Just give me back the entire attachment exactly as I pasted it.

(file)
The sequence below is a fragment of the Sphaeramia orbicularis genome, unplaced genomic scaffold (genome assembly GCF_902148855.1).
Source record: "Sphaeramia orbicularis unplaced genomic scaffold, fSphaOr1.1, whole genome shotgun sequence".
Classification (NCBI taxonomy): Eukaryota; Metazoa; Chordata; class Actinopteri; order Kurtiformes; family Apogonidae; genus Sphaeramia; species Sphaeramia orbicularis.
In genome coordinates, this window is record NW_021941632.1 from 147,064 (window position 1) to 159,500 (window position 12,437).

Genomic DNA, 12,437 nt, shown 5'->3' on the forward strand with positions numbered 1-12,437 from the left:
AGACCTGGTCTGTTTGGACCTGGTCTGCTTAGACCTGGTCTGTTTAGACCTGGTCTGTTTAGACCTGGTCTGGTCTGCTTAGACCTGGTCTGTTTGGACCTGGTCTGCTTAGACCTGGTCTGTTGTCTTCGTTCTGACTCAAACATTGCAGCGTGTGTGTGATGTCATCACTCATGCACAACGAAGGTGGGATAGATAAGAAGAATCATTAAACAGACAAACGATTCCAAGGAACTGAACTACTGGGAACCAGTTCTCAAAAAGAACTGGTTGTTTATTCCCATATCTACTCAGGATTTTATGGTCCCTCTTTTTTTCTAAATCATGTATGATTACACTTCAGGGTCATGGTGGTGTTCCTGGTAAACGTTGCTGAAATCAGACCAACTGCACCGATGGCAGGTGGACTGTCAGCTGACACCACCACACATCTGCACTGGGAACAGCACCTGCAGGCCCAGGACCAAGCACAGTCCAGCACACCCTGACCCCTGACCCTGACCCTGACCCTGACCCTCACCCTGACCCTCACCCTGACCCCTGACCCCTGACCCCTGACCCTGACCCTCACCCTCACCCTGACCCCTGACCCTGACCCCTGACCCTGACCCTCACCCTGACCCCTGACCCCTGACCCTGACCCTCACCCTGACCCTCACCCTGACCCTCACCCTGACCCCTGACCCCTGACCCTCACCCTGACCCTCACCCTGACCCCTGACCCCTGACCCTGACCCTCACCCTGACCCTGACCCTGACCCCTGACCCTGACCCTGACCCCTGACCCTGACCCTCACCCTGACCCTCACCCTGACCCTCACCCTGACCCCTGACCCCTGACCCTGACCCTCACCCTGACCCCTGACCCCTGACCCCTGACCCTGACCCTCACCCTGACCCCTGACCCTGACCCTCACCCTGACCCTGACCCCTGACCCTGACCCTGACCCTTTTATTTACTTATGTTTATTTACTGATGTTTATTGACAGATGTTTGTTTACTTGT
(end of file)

The sequence below is a fragment of the Sphaeramia orbicularis genome, unplaced genomic scaffold (genome assembly GCF_902148855.1).
Source record: "Sphaeramia orbicularis unplaced genomic scaffold, fSphaOr1.1, whole genome shotgun sequence".
Classification (NCBI taxonomy): Eukaryota; Metazoa; Chordata; class Actinopteri; order Kurtiformes; family Apogonidae; genus Sphaeramia; species Sphaeramia orbicularis.
In genome coordinates, this window is record NW_021941632.1 from 147,064 (window position 1) to 159,500 (window position 12,437).

Genomic DNA, 12,437 nt, shown 5'->3' on the forward strand with positions numbered 1-12,437 from the left:
AGACCTGGTCTGTTTGGACCTGGTCTGCTTAGACCTGGTCTGTTTAGACCTGGTCTGTTTAGACCTGGTCTGGTCTGCTTAGACCTGGTCTGTTTGGACCTGGTCTGCTTAGACCTGGTCTGTTGTCTTCGTTCTGACTCAAACATTGCAGCGTGTGTGTGATGTCATCACTCATGCACAACGAAGGTGGGATAGATAAGAAGAATCATTAAACAGACAAACGATTCCAAGGAACTGAACTACTGGGAACCAGTTCTCAAAAAGAACTGGTTGTTTATTCCCATATCTACTCAGGATTTTATGGTCCCTCTTTTTTTCTAAATCATGTATGATTACACTTCAGGGTCATGGTGGTGTTCCTGGTAAACGTTGCTGAAATCAGACCAACTGCACCGATGGCAGGTGGACTGTCAGCTGACACCACCACACATCTGCACTGGGAACAGCACCTGCAGGCCCAGGACCAAGCACAGTCCAGCACACCCTGACCCCTGACCCTGACCCTGACCCTGACCCTCACCCTGACCCTCACCCTGACCCCTGACCCCTGACCCCTGACCCTGACCCTCACCCTCACCCTGACCCCTGACCCTGACCCCTGACCCTGACCCTCACCCTGACCCCTGACCCCTGACCCTGACCCTCACCCTGACCCTCACCCTGACCCTCACCCTGACCCCTGACCCCTGACCCTCACCCTGACCCTCACCCTGACCCCTGACCCCTGACCCTGACCCTCACCCTGACCCTGACCCTGACCCCTGACCCTGACCCTGACCCCTGACCCTGACCCTCACCCTGACCCTCACCCTGACCCTCACCCTGACCCCTGACCCCTGACCCTGACCCTCACCCTGACCCCTGACCCCTGACCCCTGACCCTGACCCTCACCCTGACCCCTGACCCTGACCCTCACCCTGACCCTGACCCCTGACCCTGACCCTGACCCTTTTATTTACTTATGTTTATTTACTGATGTTTATTGACAGATGTTTGTTTACTTGT